Teacher residencies and Grow Your Own programs can also attract potential educators to hard-to-staff subjects and schools, enhancing their preparation and increasing their odds of being retained. Higher quality induction and mentoring approaches better prepare teachers for their roles and reduce teacher attrition, and offer a cost-effective way to improve retention. Providing a meaningful career trajectory for teachers through financial incentives linked to enhanced leadership opportunities and additional career paths in teaching are also linked to lower rates of turnover.

Finally, a note of caution: While many of the retention strategies highlighted in this report have research support, there are a number of implementation barriers that must be considered when evaluating their potential to enhance teacher retention. For example, while mentoring programs have been found to positively impact retention (Bastian & Marks, 2017), inadequate compensation may prevent the most effective teachers from being recruited into mentoring positions (Goldhaber, Krieg, Naito, & Theobald, 2019). These barriers are discussed more fully in the Teacher Retention Strategies report, also available on this site.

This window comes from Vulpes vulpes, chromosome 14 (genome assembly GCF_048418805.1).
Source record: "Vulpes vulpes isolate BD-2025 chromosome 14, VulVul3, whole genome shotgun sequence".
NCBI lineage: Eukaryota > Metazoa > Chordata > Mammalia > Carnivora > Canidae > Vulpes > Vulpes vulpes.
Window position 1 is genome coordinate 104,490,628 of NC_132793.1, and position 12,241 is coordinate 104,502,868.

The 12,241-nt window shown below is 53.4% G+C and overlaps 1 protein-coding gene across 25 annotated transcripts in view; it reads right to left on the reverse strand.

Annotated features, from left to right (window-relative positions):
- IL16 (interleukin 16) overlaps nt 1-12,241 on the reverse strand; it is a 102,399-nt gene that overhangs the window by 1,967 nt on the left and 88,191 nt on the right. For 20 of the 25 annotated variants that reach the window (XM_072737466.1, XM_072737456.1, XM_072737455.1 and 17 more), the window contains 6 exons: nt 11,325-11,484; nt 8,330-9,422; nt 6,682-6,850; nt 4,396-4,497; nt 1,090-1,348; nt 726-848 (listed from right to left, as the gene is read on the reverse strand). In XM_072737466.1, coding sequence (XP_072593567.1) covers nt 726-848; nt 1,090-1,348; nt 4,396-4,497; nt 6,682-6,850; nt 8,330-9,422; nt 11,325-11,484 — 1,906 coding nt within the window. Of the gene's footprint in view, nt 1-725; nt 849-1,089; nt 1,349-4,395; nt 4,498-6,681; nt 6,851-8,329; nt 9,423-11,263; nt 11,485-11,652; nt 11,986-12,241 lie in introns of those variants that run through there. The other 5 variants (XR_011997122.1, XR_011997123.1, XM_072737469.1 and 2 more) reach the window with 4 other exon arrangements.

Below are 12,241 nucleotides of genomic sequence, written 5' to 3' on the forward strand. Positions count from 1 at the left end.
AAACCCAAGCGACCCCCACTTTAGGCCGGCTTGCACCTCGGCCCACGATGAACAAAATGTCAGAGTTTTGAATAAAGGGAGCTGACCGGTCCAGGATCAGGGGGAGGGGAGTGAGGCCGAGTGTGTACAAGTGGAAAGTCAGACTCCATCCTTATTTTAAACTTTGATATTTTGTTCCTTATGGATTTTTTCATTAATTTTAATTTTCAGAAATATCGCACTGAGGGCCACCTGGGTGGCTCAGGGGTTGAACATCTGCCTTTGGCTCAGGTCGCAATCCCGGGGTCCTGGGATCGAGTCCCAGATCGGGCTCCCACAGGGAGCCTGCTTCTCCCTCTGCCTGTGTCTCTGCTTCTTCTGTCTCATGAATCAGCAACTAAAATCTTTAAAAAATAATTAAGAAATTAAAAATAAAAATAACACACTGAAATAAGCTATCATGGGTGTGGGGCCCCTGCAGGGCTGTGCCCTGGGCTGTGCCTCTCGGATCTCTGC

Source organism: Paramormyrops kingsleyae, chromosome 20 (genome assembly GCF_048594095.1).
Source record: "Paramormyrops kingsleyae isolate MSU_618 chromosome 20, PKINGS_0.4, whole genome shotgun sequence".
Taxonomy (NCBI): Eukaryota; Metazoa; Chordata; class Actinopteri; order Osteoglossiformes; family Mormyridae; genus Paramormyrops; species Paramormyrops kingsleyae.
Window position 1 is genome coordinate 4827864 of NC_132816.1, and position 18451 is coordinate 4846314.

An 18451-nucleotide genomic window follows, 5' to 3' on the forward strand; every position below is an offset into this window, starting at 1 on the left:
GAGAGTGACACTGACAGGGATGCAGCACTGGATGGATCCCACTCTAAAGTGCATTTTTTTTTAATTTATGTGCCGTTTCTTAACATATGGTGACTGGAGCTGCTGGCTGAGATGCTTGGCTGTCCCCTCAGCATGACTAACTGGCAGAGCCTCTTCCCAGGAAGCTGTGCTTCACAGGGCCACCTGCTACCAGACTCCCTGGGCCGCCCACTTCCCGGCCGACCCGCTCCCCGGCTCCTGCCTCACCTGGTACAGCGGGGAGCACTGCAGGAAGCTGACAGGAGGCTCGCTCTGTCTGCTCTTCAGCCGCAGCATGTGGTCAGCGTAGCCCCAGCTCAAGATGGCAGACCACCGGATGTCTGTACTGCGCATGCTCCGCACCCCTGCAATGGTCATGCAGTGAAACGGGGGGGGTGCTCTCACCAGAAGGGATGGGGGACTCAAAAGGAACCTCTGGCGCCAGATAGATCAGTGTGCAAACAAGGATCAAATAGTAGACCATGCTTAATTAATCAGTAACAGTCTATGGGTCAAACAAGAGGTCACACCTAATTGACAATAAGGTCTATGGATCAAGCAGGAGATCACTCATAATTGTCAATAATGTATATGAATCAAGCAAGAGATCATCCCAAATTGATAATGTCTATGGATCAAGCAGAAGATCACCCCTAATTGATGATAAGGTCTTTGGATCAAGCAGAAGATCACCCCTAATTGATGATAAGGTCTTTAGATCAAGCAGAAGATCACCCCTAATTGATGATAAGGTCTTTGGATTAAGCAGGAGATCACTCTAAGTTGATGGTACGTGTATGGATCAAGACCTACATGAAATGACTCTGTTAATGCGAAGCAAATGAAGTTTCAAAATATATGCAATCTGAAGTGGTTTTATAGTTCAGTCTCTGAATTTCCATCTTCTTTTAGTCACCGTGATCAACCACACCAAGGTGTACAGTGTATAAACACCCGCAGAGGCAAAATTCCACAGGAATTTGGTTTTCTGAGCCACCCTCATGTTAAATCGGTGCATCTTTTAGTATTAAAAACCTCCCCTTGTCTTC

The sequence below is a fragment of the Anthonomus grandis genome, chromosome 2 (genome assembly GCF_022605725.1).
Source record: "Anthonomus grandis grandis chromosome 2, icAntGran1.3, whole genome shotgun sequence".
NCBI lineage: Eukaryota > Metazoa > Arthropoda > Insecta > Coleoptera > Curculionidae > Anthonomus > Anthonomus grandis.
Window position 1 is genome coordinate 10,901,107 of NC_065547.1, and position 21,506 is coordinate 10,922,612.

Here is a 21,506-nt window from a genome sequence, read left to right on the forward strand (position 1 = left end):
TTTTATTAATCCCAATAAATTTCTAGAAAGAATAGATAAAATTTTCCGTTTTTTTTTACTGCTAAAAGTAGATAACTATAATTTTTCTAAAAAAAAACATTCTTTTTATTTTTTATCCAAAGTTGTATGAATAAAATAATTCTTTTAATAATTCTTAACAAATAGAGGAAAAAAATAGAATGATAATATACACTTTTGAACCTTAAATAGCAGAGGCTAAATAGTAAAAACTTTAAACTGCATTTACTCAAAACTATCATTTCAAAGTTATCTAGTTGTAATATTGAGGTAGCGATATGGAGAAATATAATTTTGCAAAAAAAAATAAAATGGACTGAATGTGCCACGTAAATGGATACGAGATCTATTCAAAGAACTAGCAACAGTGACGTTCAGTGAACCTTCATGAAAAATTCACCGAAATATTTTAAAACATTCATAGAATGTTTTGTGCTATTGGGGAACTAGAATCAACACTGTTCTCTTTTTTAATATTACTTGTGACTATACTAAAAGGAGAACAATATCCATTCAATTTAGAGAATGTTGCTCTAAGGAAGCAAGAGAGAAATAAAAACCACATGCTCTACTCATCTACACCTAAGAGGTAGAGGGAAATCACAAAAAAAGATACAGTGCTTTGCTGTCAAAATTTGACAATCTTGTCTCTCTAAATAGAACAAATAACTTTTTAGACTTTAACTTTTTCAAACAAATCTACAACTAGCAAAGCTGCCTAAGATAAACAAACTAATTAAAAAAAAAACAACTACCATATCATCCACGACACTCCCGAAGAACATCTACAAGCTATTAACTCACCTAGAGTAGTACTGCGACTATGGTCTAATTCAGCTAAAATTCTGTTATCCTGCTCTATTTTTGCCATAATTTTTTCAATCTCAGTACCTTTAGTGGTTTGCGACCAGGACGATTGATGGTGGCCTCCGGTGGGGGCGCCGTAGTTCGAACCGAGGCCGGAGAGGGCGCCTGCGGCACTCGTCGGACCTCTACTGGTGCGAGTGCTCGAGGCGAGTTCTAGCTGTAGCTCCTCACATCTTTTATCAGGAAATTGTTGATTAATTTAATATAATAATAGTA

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Guha, R., Hyler, M. E., & Darling-Hammond, L. (2016). The teacher residency: An innovative model for preparing teachers. Palo Alto, CA: Learning Policy Institute. Retrieved from https://learningpolicyinstitute.org/sites/default/files/product-files/Teacher_Residency_Innovative_Model_Preparing_Teachers_REPORT.pdf

Guin, K. (2004). Chronic teacher turnover in urban elementary schools. Education Policy Analysis Archives, 12(42), 1–30.

Hanushek, E. A., Kain, J., & Rivkin, S. (2004). Why public schools lose teachers. Journal of Human Resources, 39, 326–354.

Hanushek, E. A., Piopiunik, M., & Wiederhold, S. (2014). The value of smarter teachers: International evidence on teacher cognitive skills and student performance. Working Paper No. 20727. Cambridge, MA: National Bureau of Economic Research. Retrieved from https://www.nber.org/papers/w20727.pdf

Hanushek, E. A., & Rivkin, S. G. (2006). Teacher quality. In E. A. Hanushek & F. Welch (Eds.), Handbook of the economics of education,vol. 2 (pp. 1051–1078). Amsterdam, Netherlands: North Holland.

Hanushek, E. A., & Rivkin, S. G. (2007). Pay, working conditions, and teacher quality. The Future of Children,17(1), 69–86. Retrieved from https://files.eric.ed.gov/fulltext/EJ795875.pdf